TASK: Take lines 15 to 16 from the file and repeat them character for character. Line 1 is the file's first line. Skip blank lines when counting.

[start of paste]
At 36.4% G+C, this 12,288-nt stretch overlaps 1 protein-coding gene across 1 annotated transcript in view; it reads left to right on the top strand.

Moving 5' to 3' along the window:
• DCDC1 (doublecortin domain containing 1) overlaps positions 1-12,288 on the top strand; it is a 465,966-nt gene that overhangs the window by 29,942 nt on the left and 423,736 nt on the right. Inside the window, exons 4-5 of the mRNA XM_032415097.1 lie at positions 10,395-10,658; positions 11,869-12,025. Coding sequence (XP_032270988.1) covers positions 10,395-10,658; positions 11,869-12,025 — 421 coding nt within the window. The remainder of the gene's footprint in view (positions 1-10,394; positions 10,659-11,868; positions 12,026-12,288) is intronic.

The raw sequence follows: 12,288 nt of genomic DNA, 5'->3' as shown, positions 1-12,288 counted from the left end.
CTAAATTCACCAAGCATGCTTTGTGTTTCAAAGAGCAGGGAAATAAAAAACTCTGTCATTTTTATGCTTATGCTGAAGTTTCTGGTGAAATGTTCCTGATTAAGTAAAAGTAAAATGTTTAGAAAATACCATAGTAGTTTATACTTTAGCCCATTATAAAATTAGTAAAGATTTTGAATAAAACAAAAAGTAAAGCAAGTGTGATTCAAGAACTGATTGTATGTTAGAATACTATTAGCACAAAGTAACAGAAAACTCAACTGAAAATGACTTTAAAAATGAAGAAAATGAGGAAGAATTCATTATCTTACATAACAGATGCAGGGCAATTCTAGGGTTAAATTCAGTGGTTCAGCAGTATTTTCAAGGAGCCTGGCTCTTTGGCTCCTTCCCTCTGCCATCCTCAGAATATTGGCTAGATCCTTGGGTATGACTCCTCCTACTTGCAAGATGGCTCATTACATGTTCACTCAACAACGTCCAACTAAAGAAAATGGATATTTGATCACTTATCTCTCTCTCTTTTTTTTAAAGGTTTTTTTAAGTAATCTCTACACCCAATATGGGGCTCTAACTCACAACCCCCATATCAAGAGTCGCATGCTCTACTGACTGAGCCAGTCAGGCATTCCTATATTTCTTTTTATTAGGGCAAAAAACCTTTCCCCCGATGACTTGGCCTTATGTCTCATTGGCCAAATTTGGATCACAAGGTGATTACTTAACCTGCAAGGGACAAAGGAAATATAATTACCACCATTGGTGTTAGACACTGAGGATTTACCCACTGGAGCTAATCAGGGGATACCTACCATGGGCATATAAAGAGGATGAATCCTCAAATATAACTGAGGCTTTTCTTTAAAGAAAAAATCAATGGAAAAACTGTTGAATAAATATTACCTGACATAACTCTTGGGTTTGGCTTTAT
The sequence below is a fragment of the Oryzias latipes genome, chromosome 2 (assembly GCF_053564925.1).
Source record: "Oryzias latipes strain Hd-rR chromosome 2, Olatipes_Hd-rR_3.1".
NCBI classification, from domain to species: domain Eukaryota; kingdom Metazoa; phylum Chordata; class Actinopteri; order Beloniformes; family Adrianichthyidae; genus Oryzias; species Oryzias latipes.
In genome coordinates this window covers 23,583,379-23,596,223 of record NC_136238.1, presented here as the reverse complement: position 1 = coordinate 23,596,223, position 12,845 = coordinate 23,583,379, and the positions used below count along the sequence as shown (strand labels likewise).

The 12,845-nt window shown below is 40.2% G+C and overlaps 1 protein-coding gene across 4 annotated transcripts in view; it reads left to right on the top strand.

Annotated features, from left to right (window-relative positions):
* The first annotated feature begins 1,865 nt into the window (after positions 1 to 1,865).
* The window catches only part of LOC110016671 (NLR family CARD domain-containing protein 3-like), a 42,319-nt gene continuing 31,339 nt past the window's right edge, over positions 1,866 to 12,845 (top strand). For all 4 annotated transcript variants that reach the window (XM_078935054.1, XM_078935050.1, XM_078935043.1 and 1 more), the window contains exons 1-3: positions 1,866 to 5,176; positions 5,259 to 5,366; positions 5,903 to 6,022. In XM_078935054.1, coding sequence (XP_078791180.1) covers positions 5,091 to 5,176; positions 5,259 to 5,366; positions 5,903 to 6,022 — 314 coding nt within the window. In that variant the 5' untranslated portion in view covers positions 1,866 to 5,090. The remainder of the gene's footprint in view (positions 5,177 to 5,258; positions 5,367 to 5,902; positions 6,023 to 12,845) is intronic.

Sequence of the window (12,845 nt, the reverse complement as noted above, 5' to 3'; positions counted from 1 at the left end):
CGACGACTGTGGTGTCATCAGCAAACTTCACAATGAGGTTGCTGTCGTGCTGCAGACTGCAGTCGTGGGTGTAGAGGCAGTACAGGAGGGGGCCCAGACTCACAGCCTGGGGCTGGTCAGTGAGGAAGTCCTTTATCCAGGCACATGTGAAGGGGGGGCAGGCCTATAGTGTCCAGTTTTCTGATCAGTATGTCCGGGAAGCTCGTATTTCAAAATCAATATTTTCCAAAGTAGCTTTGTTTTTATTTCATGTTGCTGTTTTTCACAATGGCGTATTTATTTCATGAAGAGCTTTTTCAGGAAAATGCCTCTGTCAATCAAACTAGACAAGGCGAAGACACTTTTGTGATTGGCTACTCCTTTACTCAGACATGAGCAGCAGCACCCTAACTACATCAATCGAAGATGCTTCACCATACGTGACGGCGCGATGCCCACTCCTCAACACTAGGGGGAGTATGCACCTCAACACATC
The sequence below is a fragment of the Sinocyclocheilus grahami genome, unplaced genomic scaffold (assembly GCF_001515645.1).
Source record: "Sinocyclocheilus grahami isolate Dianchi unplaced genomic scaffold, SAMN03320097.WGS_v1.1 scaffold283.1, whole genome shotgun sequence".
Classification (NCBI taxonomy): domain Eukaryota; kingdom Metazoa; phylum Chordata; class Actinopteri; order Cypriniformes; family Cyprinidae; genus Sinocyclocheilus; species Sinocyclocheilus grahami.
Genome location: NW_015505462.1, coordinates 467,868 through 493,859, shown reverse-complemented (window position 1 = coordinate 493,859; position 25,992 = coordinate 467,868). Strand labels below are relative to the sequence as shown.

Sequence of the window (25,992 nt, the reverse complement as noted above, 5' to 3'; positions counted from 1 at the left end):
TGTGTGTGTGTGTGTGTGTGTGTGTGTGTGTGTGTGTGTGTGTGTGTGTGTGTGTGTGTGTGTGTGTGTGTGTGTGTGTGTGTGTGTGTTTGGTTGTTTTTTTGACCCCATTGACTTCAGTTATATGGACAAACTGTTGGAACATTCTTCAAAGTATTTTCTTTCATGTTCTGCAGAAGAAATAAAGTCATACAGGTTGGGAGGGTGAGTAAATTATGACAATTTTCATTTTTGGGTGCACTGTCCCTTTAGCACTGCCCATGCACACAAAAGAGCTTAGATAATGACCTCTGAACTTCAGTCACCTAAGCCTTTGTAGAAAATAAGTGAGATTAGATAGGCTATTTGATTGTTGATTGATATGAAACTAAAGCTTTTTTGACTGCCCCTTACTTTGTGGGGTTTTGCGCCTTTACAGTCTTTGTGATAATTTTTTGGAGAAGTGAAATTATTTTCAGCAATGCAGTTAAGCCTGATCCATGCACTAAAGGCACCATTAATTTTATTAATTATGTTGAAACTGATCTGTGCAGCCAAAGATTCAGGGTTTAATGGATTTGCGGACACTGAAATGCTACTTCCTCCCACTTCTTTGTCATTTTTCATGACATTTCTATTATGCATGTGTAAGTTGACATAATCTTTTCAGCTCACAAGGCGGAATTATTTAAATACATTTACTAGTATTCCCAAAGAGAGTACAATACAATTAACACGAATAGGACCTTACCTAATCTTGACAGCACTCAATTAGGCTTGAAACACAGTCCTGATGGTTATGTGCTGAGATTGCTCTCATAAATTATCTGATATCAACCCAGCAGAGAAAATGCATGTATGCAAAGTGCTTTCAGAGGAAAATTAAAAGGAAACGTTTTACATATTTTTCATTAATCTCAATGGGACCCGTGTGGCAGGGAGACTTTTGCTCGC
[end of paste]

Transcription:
CGACGACTGTGGTGTCATCAGCAAACTTCACAATGAGGTTGCTGTCGTGCTGCAGACTGCAGTCGTGGGTGTAGAGGCAGTACAGGAGGGGGCCCAGACTCACAGCCTGGGGCTGGTCAGTGAGGAAGTCCTTTATCCAGGCACATGTGAAGGGGGGGCAGGCCTATAGTGTCCAGTTTTCTGATCAGTATGTCCGGGAAGCTCGTATTTCAAAATCAATATTTTCCAAAGTAGCTTTGTTTTTATTTCATGTTGCTGTTTTTCACAATGGCGTATTTATTTCATGAAGAGCTTTTTCAGGAAAATGCCTCTGTCAATCAAACTAGACAAGGCGAAGACACTTTTGTGATTGGCTACTCCTTTACTCAGACATGAGCAGCAGCACCCTAACTACATCAATCGAAGATGCTTCACCATACGTGACGGCGCGATGCCCACTCCTCAACACTAGGGGGAGTATGCACCTCAACACATC
The sequence below is a fragment of the Sinocyclocheilus grahami genome, unplaced genomic scaffold (assembly GCF_001515645.1).